In outlining the theory of the government's case in his opening ... the prosecutor said the evidence would show Cola was not collecting delinquent taxes, that Cola represented the interests of the Commonwealth in the Bankruptcy Court proceedings at the same time that he procured funds for Rapp's corporation and produced them at the Bankruptcy Court in a context disadvantageous to the Commonwealth's tax collection efforts, and that through his actions the Rapp interests received favorable treatment in the tax collection proceedings. When he summarized the evidence in his closing, the prosecutor argued expressly that the evidence had demonstrated that Cola had represented "the interests of S & S and Michael Rapp" at the Bankruptcy Court on a date when it was his obligation "to represent the interests of the [S]tate" and that, more generally, the evidence had shown "that while Mr. Cola was a representative of the Commmonwealth, a [S]tate employee, he acted on behalf of Michael Rapp ... [Paraphrasing the statute], he acted as an agent for someone other than the Commonwealth in a particular matter in which the Commonwealth has an interest."
Id., 468 N.E.2d at 1102.
The above characterization of the prosecutor's case led the court to conclude that Cola had indeed been tried on a theory of guilt based on his actions at the bankruptcy proceeding, a theory that, to the apparent exclusion of any other, would be adopted by that court on appeal.
Cola's argument in this habeas petition, then, is simply to challenge the Appeals Court's finding that the dual representation theory of guilt, based on his actions at the bankruptcy proceeding, was indeed before the jury. Moreover, Cola challenges the finding that the appellate theory was encompassed by the indictment as narrowed by the bill of particulars. Before addressing these issues, it is first necessary to set out the resolution offered by the district court below.
B. The district court opinion
Cola's habeas claim to the district court was essentially the same as that before us. Cola argued that the Appeals Court affirmed his conviction under Sec. 4(c) on a theory of guilt not specified in the indictment, bill of particulars, prosecutor's opening or summation, or the judge's charge to the jury. Each of these elements of the trial, Cola argued to the district court, revealed the government's central theory of guilt--and in turn the only case before the jury--as focusing on the loan transactions as violative of Sec. 4(c), and not on the "dual representation" theory, which in Cola's view, the Appeals Court wrongly concluded to have been set forth at the trial.
In the early portion of its opinion, the district court appeared to reject the Appeals Court finding that the case was presented to the jury so as to direct their attention to Cola's dual representation at the bankruptcy hearing. Cola v. Reardon, No. 85-225-S, slip op. at 6 (D.C.Mass. March 26, 1985). In short, the district court found that, contrary to the Appeals Court's assertions, the proof at trial for the most part focused on the loan transactions by themselves, and not on the bankruptcy proceeding. Id. Additionally the district court noted that the judge's charge, while again focusing on the loan activity, was in fact so vague that the jury returned with the following question:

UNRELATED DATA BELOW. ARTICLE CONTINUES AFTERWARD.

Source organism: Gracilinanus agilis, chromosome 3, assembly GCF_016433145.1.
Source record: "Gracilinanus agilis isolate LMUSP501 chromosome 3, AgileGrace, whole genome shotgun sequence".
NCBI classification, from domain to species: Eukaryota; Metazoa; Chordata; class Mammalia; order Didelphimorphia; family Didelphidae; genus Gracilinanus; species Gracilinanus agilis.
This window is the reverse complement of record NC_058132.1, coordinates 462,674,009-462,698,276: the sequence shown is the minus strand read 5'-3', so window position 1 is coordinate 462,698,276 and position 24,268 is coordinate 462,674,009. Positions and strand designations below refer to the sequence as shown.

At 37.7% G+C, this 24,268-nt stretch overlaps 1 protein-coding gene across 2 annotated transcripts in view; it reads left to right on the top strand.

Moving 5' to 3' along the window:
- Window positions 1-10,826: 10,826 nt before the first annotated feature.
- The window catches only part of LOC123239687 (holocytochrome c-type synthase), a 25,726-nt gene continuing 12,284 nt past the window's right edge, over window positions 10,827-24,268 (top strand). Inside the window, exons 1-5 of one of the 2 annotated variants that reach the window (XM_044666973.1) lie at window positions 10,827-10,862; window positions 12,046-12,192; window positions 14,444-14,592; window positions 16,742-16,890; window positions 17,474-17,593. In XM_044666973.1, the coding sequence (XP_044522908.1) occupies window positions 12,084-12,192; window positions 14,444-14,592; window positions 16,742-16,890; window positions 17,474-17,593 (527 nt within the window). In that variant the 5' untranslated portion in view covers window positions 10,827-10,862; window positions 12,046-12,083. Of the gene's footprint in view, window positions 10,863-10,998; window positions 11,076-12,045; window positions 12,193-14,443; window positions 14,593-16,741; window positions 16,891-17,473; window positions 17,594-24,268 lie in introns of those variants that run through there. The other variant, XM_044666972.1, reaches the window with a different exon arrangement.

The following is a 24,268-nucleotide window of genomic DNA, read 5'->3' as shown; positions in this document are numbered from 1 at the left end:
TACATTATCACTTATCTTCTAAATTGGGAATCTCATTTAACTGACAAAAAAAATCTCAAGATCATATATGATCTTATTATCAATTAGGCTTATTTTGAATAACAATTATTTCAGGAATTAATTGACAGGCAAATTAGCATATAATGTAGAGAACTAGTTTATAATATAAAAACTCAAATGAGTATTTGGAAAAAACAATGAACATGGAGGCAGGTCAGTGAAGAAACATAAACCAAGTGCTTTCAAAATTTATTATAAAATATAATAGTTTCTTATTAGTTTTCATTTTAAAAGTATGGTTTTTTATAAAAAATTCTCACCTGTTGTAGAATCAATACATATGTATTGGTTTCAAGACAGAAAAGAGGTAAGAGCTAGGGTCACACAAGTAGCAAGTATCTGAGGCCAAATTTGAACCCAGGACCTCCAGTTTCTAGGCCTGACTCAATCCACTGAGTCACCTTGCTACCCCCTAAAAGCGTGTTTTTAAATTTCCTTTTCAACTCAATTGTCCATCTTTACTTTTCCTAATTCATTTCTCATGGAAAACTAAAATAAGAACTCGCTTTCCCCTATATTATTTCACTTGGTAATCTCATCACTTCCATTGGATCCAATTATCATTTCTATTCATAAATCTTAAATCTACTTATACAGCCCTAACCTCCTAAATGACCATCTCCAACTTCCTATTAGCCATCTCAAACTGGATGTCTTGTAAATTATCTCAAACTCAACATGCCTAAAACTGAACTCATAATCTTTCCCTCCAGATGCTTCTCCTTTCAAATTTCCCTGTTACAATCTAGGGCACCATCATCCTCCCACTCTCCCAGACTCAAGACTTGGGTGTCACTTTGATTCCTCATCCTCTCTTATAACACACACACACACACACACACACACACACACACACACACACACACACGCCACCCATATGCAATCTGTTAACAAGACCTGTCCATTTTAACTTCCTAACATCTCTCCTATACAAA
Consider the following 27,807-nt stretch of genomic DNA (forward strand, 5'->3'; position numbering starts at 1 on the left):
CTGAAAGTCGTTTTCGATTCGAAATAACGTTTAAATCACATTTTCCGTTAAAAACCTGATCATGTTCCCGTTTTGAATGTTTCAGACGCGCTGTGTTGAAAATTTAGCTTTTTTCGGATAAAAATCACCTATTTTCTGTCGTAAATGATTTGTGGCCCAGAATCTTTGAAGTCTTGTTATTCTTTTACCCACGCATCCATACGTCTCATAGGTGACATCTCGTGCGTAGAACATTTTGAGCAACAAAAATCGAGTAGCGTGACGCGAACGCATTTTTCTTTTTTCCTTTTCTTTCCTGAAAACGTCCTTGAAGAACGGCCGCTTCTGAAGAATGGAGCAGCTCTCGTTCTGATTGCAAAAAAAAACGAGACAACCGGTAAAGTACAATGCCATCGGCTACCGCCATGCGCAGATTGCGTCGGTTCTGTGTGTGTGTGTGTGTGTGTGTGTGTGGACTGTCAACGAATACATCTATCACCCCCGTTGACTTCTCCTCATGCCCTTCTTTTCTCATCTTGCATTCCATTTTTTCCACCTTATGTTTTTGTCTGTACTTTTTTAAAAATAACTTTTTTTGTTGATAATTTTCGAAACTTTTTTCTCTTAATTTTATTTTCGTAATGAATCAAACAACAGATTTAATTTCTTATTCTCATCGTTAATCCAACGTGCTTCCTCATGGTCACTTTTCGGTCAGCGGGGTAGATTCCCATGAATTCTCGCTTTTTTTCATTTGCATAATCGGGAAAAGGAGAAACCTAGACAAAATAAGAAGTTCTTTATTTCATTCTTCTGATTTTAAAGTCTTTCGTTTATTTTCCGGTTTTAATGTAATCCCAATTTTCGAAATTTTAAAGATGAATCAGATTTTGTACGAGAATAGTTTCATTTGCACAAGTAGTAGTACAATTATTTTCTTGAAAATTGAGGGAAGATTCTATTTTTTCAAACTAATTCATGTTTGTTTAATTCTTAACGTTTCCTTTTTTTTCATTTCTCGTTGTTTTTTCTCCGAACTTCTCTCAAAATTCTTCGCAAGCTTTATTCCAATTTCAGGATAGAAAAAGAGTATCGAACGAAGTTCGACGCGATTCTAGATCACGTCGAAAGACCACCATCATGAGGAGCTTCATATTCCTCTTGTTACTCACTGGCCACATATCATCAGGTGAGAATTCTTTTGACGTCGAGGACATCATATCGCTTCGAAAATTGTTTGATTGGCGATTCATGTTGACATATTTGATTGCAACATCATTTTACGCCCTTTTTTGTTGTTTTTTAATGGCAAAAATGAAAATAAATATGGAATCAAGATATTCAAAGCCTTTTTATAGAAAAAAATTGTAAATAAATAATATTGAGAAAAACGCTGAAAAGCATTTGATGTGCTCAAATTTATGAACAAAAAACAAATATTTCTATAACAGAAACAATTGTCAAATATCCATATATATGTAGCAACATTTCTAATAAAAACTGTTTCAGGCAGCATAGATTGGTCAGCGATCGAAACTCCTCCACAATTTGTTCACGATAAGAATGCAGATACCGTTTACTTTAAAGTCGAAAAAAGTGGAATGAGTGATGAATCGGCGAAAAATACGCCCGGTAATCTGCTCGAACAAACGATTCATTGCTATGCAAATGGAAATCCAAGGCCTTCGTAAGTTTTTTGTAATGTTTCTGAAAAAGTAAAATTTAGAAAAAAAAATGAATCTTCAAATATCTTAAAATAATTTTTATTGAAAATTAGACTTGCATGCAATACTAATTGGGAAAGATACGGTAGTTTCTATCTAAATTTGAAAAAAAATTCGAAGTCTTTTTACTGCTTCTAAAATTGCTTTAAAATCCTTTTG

If, now that we have heard all the testimony and the charge to the jury, are we free to decide guilt or innocence on any basis whatsoever (except, of course, for being paid off for a vote)?
Despite its apparent conclusion that the case presented to the jury did not focus on conduct found by the Appeals Court to be criminal--and by implication, that the Appeals Court unconstitutionally affirmed Cola's conviction on a basis not set forth at trial--the district court denied Cola's petition in a three-step argument, respectively addressing: (1) the indictment as narrowed by the bill of particulars; (2) the prosecutor's opening and closing; and (3) the judge's charge to the jury.
1. The indictment as narrowed by the bill of particulars
Regarding the indictment as narrowed by the bill of particulars, the district court noted Cola's second request in his motion for particulars:
2. The acts of the defendant which he performed as a state employee ... which were not in the proper discharge of his official duties.
As noted above, the Commonwealth responded to this with its restatement of Cola's acts in the two loan transactions as the improper acts of agency, as well as a third act, relied on by the Appeals Court, that Cola had acted as an agent for one of Rapp's corporations in paying debts other than to the Commonwealth.
The district court, however, did not adopt the Appeals Court conclusion that the third act encompassed the "dual representation at the bankruptcy proceeding" theory. Rather, the district court held that, because Cola's request was not directed to the operative words of the charge, the Commonwealth's reply did not operate to limit the scope of the indictment.7
Any miscommunication between Cola and the government was clarified, in the district court's view, by Cola's fifth request in his motion for a bill of particulars:
5. The means by which the Commonwealth alleges the offenses were committed.
The Commonwealth responded: